Merriam-Webster’s online dictionary defines “interactive” as, “involving the actions or input of a user.” When you stop to think about it, that’s not very clear. So, is eLearning with nothing but a next button interactive? The learner clicks something. Is a choose your own adventure book interactive? The reader picks which page to turn to. Let’s dive into this.
What Interactive Means to Me
In terms of eLearning, I think “meaningful” is the key part that’s missing from that definition. Clicking a button or moving a drag and drop is certainly action. Unless there’s thought behind it, however, it isn’t worth a lot. Thinking is an action too. Learners interact with content in their minds when they think about it.
How Interactive Goes Wrong
If the learner needs to click something in an eLearning course some places will call that interactive. Even if that’s just the next button. Making courses like that is quick and easy, because they don’t take much work. In these cases, people use interactive as a buzzword. It doesn’t do anything to help the learner.
In addition, it seems like organizations often worry about making learners think too hard. So, information gets dumbed down and learners are told to “just memorize this.” But anything that’s set up that way is easy to forget. These organizations are leaving out mental interaction. That’s not good, because it can unlock deeper, more lasting learning.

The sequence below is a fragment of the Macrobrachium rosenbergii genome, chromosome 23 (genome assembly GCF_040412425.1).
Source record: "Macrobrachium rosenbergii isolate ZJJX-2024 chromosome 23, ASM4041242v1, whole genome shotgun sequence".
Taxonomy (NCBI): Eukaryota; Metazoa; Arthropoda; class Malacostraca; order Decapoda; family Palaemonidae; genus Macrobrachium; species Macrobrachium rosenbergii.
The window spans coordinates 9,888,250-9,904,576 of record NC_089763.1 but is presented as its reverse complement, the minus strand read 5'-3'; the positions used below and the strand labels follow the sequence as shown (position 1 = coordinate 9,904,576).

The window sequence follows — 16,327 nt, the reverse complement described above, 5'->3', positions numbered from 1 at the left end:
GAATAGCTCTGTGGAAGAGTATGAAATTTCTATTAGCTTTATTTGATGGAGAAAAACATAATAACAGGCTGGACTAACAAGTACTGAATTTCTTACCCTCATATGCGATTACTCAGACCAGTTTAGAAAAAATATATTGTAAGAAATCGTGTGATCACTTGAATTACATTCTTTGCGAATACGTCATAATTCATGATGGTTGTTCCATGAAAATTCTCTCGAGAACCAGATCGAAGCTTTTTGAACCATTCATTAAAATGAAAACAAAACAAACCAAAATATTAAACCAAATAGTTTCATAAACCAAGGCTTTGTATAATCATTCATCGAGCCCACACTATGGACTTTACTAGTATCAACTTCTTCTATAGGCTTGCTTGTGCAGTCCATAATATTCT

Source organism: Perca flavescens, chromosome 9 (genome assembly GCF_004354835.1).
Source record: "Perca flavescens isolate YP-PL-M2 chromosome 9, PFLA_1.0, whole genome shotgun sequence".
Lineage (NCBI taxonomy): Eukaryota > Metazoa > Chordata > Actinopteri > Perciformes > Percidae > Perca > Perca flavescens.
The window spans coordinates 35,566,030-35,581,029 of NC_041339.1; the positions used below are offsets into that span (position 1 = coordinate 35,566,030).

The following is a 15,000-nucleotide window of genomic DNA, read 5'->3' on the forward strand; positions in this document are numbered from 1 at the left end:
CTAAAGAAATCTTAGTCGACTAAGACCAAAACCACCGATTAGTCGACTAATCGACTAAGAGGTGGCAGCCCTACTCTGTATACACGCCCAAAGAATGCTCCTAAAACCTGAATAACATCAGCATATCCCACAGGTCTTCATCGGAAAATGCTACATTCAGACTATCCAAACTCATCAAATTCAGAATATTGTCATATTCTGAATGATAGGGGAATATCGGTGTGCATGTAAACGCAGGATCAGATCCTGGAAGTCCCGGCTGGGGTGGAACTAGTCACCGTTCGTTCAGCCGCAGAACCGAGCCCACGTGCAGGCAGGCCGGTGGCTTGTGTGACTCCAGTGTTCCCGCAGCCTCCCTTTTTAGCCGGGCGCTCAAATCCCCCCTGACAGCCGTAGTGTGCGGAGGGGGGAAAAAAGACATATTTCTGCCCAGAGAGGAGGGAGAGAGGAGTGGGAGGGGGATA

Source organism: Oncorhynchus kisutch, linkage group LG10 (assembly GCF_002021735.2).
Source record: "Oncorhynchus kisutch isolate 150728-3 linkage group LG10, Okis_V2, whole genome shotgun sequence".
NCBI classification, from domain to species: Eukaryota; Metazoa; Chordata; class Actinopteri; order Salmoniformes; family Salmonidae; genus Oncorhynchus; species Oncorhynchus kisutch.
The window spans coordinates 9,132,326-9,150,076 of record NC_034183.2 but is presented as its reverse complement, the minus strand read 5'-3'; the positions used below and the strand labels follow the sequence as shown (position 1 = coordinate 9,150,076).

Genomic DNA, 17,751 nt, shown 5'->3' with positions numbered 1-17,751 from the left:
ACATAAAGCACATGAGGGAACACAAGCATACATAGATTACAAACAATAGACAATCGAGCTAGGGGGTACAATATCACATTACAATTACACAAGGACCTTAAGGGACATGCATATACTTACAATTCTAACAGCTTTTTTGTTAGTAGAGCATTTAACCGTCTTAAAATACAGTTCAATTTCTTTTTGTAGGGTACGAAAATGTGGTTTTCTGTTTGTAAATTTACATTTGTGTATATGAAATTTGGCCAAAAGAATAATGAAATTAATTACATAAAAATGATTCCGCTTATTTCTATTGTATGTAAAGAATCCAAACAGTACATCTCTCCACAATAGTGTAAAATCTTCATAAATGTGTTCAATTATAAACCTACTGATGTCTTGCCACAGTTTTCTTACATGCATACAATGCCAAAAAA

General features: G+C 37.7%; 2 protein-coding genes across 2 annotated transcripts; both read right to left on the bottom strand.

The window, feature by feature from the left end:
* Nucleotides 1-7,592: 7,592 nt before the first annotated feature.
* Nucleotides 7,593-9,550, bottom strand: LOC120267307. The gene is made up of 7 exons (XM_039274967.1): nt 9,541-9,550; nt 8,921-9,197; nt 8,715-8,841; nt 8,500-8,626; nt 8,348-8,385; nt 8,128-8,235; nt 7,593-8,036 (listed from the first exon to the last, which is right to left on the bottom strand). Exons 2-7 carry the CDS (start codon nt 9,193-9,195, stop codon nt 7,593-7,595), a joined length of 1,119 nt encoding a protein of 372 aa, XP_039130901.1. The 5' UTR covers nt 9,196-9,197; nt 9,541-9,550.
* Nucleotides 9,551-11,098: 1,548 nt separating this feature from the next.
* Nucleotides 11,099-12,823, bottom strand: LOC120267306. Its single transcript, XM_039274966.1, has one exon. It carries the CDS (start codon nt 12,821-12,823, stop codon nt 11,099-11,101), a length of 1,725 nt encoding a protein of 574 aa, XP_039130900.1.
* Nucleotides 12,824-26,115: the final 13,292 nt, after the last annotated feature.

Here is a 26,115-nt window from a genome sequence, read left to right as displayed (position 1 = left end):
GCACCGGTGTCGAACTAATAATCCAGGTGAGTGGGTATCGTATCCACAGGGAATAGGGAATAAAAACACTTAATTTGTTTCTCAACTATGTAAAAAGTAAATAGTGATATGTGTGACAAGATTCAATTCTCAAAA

Examples of Interactive eLearning
In this case, I’m using “something involving meaningful action or input from a learner” as the definition. That action can be physical or mental. Here are some examples:
- Branching scenarios
- Project-based learning
- Game-based learning (as opposed to gamified learning)
- Situation or behavior-based questions
- Reading a case study and using it to come to conclusions
- Putting an activity or pre-test before the content
In summary, interactive means something requires meaningful action. And interaction can be physical or mental. I don’t count “click next to continue” a meaningful action. I do count picking which page to turn to in a choose your own adventure book as meaningful.
If you’d like to read more about training, learning, and instructional design check out the rest of this author’s blogs.
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